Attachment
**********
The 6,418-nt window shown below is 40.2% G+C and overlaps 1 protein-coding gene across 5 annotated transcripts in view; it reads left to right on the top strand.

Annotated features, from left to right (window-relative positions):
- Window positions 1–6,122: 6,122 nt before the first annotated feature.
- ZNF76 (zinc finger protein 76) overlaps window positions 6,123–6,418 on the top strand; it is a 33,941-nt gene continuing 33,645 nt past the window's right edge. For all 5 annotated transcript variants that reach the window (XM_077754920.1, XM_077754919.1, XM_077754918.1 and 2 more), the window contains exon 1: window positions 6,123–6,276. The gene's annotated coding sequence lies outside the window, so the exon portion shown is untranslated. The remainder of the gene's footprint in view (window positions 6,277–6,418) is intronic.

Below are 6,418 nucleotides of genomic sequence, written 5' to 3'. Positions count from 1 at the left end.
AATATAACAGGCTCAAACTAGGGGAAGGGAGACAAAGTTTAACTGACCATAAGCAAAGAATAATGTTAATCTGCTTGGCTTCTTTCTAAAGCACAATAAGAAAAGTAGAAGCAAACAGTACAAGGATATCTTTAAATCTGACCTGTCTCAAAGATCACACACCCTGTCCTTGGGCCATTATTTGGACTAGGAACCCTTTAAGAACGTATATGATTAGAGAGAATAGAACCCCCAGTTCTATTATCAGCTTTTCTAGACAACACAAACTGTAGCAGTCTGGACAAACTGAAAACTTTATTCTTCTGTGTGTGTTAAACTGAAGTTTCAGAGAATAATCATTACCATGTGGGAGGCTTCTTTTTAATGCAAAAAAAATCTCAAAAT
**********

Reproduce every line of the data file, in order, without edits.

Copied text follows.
The 6,418-nt window shown below is 40.2% G+C and overlaps 1 protein-coding gene across 5 annotated transcripts in view; it reads left to right on the top strand.

Annotated features, from left to right (window-relative positions):
- Window positions 1–6,122: 6,122 nt before the first annotated feature.
- ZNF76 (zinc finger protein 76) overlaps window positions 6,123–6,418 on the top strand; it is a 33,941-nt gene continuing 33,645 nt past the window's right edge. For all 5 annotated transcript variants that reach the window (XM_077754920.1, XM_077754919.1, XM_077754918.1 and 2 more), the window contains exon 1: window positions 6,123–6,276. The gene's annotated coding sequence lies outside the window, so the exon portion shown is untranslated. The remainder of the gene's footprint in view (window positions 6,277–6,418) is intronic.

Below are 6,418 nucleotides of genomic sequence, written 5' to 3'. Positions count from 1 at the left end.
AATATAACAGGCTCAAACTAGGGGAAGGGAGACAAAGTTTAACTGACCATAAGCAAAGAATAATGTTAATCTGCTTGGCTTCTTTCTAAAGCACAATAAGAAAAGTAGAAGCAAACAGTACAAGGATATCTTTAAATCTGACCTGTCTCAAAGATCACACACCCTGTCCTTGGGCCATTATTTGGACTAGGAACCCTTTAAGAACGTATATGATTAGAGAGAATAGAACCCCCAGTTCTATTATCAGCTTTTCTAGACAACACAAACTGTAGCAGTCTGGACAAACTGAAAACTTTATTCTTCTGTGTGTGTTAAACTGAAGTTTCAGAGAATAATCATTACCATGTGGGAGGCTTCTTTTTAATGCAAAAAAAATCTCAAAAT